Now in its fourth month, the conflict in Sudan continues to inflict its unrelenting toll of fatalities, wreckage, and ruin. The Sudanese people remain trapped in agony and distress, whether in their homeland and having to suffer from the impacts of the incessant fighting or if they have been forced to flee and endure the hardships of displacement abroad.
Despite various efforts aimed at bringing together the warring factions – the Sudanese Armed Forces (SAF) and the Rapid Support Forces (RSF) – in attempts to halt the ongoing conflict, it appears that both sides are determined to secure a decisive military victory even though this has thus far eluded them.
The conflict has compelled the leaders of both factions to abandon their privileged living conditions and instead engage in relentless fighting amidst the chaos.
Recent statements by SAF and RSF leaders expressing a desire to end the conflict and pursue a peaceful solution have encouraged many, but doubts persist concerning their genuineness. The statements themselves do not indicate a way to end the hostilities and pave the way for lasting peace.
They may have been elicited by international and regional pressures or as a response to the opinions of advisers urging the SAF and RSF leaders to avoid sanctions and international condemnation. But soon they will be unable to continue the charade or manipulate the multiple initiatives aimed at resolving the conflict.
SAF and RSF delegations have reconvened in Jeddah to resume negotiations on ending the conflict that has been suspended since June. At the same time, there have been ongoing clashes in Khartoum and Darfur, and these have reached a critical juncture in recent days as both sides seemingly attempt to advance their positions on the ground and translate them into favourable outcomes at the negotiating table.
Lieutenant-General Shamseddin Kabbashi’s recent declaration that the SAF would be receptive to any initiative aimed at ending the conflict and promoting inclusive political dialogue leading to the establishment of a civilian government to oversee the transitional phase in Sudan and prepare for democratic elections has garnered significant attention.
He said that the SAF would be open to any serious peace initiative that ensures the preservation of national sovereignty.
Kabbashi lauded the US-Saudi mediation initiative, leading some observers to interpret his statement as a development that could pave the way for substantive negotiations in Jeddah. His statement may reflect a decision by the SAF leadership to align itself with the popular sentiment that calls for an end to the conflict.
However, other observers say that Kabbashi’s statements were intended to convey a message to the international and regional community regarding the various initiatives being proposed. This message is that the SAF is committed to pursuing dialogue, rejects war, and views the ongoing conflict as having been imposed upon it and is a way of avoiding the imposition of possible sanctions or the deployment of regional forces into Sudan.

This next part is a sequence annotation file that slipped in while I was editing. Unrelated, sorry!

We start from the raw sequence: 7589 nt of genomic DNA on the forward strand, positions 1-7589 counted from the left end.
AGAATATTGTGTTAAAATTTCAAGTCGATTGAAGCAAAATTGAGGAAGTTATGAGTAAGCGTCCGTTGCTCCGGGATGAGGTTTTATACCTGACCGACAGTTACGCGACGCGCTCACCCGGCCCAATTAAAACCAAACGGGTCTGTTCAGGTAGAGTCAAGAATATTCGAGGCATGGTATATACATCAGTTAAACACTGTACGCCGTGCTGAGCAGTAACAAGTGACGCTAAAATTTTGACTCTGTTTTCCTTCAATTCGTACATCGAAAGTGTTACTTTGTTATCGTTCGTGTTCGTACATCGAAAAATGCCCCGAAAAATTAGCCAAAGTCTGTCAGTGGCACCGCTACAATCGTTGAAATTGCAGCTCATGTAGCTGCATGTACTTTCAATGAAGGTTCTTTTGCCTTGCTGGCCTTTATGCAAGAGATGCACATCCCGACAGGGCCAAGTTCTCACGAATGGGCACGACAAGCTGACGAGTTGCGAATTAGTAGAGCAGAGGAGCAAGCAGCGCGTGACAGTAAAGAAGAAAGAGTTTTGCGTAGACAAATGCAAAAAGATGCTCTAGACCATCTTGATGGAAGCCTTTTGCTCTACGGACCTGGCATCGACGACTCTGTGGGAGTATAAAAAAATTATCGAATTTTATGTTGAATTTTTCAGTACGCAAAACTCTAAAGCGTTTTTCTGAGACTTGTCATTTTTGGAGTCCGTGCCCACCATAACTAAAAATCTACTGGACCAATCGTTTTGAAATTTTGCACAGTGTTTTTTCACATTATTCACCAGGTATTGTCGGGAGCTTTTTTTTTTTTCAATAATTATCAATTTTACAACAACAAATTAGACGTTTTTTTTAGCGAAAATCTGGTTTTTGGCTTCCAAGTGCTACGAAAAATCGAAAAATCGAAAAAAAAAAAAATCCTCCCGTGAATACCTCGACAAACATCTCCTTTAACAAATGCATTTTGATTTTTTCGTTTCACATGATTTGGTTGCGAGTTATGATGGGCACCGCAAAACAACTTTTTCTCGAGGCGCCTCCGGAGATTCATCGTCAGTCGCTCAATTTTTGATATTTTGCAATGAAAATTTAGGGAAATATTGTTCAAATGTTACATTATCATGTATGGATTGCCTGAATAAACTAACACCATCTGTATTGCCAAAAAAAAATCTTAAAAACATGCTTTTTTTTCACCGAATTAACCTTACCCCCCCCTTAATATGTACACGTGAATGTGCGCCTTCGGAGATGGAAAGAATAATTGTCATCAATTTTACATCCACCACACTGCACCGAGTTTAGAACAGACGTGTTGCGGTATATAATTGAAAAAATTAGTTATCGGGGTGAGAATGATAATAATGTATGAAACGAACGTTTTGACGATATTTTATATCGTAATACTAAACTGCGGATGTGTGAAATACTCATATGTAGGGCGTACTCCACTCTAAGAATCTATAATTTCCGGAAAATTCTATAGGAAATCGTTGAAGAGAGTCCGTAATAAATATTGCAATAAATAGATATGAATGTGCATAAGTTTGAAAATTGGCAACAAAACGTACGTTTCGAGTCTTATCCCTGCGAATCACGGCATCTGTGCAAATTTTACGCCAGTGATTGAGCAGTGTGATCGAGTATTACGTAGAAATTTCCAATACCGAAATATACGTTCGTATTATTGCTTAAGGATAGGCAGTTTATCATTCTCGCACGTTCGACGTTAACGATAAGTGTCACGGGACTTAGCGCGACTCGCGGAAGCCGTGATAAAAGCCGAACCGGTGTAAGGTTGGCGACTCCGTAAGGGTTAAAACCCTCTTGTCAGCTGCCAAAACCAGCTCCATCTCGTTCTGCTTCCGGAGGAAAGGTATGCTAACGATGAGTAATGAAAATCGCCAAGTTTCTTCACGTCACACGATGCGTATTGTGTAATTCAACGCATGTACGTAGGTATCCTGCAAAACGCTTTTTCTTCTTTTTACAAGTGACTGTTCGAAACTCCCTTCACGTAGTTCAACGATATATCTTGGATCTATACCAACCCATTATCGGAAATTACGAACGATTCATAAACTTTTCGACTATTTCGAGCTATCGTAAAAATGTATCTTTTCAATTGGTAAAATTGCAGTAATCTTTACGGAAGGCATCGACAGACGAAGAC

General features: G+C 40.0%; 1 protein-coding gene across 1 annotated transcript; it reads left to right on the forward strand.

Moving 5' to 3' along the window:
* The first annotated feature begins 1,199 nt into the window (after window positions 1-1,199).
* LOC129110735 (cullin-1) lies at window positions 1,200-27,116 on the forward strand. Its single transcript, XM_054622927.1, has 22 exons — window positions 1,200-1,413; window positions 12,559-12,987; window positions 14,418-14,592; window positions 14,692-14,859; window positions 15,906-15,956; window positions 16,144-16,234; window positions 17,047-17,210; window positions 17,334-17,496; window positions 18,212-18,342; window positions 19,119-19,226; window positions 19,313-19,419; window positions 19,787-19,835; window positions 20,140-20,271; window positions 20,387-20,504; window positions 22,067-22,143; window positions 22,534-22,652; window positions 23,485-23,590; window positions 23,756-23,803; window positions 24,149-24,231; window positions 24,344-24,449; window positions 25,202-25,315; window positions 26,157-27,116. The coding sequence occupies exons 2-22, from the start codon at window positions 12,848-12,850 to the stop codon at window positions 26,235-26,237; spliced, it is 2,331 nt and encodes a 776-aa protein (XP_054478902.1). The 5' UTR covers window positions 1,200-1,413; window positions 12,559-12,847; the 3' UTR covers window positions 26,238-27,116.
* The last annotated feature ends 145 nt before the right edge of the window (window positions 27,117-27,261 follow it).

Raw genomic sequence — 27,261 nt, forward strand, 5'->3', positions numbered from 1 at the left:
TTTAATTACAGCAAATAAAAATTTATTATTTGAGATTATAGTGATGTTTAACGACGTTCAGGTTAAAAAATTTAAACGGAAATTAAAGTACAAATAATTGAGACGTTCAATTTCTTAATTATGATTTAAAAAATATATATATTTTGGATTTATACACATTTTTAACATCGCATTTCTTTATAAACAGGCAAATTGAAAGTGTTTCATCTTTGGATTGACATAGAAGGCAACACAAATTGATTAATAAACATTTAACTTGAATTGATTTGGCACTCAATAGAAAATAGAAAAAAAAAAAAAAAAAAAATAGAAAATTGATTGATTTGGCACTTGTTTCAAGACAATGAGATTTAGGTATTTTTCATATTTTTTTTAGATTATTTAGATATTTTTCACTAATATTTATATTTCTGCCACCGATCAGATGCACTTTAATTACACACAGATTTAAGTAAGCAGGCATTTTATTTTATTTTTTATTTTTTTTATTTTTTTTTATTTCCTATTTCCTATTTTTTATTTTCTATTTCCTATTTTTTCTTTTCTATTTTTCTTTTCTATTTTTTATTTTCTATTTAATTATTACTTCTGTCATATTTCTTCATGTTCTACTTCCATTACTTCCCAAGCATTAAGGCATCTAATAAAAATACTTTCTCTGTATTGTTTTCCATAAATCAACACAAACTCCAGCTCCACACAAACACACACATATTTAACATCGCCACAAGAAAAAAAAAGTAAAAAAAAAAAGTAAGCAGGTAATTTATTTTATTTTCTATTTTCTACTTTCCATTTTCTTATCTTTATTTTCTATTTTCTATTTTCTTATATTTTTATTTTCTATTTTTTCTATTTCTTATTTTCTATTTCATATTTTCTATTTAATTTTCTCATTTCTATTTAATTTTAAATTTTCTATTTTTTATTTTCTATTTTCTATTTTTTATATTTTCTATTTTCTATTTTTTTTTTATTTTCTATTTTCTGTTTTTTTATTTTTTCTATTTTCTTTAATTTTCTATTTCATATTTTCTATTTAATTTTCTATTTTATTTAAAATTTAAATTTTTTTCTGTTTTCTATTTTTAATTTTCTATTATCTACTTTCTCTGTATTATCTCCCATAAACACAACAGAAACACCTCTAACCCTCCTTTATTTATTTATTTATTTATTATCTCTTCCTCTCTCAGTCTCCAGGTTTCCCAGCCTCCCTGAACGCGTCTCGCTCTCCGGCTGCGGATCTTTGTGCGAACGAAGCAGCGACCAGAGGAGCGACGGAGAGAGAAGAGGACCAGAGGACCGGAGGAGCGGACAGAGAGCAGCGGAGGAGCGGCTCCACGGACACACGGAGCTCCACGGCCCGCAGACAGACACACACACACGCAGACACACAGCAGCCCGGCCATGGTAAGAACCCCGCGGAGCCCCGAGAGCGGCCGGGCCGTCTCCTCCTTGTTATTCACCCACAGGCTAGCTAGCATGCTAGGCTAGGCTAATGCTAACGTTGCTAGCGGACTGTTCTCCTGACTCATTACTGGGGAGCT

The Intergovernmental Authority on Development (IGAD) recently issued a call for the East African Standby Force (ESAF) to explore the possibility of deploying in Sudan to safeguard civilians and facilitate the delivery of humanitarian aid. The RSF has expressed its support for this proposal, but the SAF has rejected it outright.
RSF Commander Mohamed Hamdan Dagalo, also called Hemedti, has announced the establishment of a liaison committee tasked with engaging with political entities and armed groups to achieve a comprehensive political settlement to the crisis in Sudan.
He said that this initiative underscored the importance of dialogue as a fundamental prerequisite for achieving a comprehensive political solution to the crisis, given the multifaceted nature of the underlying national crisis that has been compounded by the ongoing conflict.
Achieving an end to the conflict would require extensive consultations with all the country’s political forces, in order to address the underlying causes of the crisis and usher in a sustainable resolution with the participation of all of them, he said.
At the same time, leaders from the Sudanese Justice and Equality Movement held a meeting with Abdel-Rahim Dagalo, second-in-command of the RSF, in Chad, where they discussed a political roadmap to end the conflict. Some observers have speculated that this move may be an attempt to bolster the RSF’s image and counter allegations of crimes against civilians.
The stances of the SAF and the RSF may have been influenced by the mounting international and regional pressure to address the crisis in Sudan, including calls by the IGAD for military intervention and disarmament in Khartoum. In recent days, the UK has imposed sanctions on six companies linked to both sides of the conflict, accusing them of exacerbating the situation in Sudan by providing financial and military support to the warring factions.